Speaker: Matthew Ryan
Affiliation: The University of Auckland
Title: Path Independent Choice and the Ranking of Opportunity Sets
Date: Tuesday, 29 Mar 2011
Time: 4:00 pm
Location: Room 6115, Owen Glenn Building
An opportunity set is a non-empty subset of a given set X. A decision-maker, when confronted with an opportunity set, is allowed to choose one element from it.
We assume that the decision-maker has some reflexive and transitive ordering over opportunity sets. Such an ordering is called an “indirect utility ordering” if there
exists a weak order (preference relation) on X such that opportunity set A is weakly preferred to opportunity set B iff the most preferred element(s) from A∪B includes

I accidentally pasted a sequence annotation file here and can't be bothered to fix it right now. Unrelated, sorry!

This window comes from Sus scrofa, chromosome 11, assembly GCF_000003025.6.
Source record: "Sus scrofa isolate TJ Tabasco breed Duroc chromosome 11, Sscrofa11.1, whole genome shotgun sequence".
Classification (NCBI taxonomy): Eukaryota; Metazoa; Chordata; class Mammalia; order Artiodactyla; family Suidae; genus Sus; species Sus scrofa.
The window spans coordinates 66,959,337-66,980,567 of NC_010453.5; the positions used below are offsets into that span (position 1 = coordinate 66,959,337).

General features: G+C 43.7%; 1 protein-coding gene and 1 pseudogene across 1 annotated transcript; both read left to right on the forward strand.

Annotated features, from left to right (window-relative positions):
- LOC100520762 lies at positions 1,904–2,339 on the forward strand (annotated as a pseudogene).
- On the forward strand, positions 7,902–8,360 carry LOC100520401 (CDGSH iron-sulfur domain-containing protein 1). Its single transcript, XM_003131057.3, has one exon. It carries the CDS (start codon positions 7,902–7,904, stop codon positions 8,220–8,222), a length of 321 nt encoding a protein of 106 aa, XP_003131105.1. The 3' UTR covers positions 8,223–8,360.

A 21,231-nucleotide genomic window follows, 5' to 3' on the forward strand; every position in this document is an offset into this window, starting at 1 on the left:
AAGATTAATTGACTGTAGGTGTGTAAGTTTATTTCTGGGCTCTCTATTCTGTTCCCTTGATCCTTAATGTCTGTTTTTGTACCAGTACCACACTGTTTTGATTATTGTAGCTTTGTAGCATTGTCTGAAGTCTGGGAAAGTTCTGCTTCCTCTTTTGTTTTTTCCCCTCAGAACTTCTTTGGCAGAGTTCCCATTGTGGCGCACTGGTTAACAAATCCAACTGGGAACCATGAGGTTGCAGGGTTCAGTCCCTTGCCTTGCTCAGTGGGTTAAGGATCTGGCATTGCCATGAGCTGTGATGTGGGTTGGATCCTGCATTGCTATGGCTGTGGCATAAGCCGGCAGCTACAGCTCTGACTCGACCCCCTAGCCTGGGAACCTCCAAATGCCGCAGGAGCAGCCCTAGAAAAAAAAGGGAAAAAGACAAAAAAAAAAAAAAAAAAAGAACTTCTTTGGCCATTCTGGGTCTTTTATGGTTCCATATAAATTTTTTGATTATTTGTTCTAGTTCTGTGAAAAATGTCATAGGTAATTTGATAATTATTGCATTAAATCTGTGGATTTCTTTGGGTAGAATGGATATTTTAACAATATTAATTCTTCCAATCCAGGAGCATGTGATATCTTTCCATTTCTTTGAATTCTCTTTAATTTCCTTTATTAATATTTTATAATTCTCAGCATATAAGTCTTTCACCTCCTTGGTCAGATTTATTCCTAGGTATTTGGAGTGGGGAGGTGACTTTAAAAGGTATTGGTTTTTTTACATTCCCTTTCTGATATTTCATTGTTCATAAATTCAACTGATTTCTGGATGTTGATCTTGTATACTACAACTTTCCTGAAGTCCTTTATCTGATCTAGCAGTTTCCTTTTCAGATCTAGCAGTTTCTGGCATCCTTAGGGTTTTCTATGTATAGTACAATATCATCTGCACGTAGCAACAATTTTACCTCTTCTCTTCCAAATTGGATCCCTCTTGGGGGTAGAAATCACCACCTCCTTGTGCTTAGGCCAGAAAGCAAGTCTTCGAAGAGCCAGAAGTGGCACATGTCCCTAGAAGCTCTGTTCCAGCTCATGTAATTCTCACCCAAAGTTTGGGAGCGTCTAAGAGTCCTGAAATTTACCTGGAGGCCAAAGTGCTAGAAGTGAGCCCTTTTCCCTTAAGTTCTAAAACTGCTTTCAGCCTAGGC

at least one element of A. Necessary and sufficient conditions for an opportunity set ranking to be an indirect utility ordering are well-known (Kreps, 1979). We give
necessary and sufficient conditions for an ordering of opportunity sets to be consistent with a path independent choice function, or “Plott consistent”. That is, opportunity set A is weakly
preferred to opportunity set B iff the acceptable choice(s) from A∪B include at least one element of A. The proof employs results from the theory of abstract convex geometries.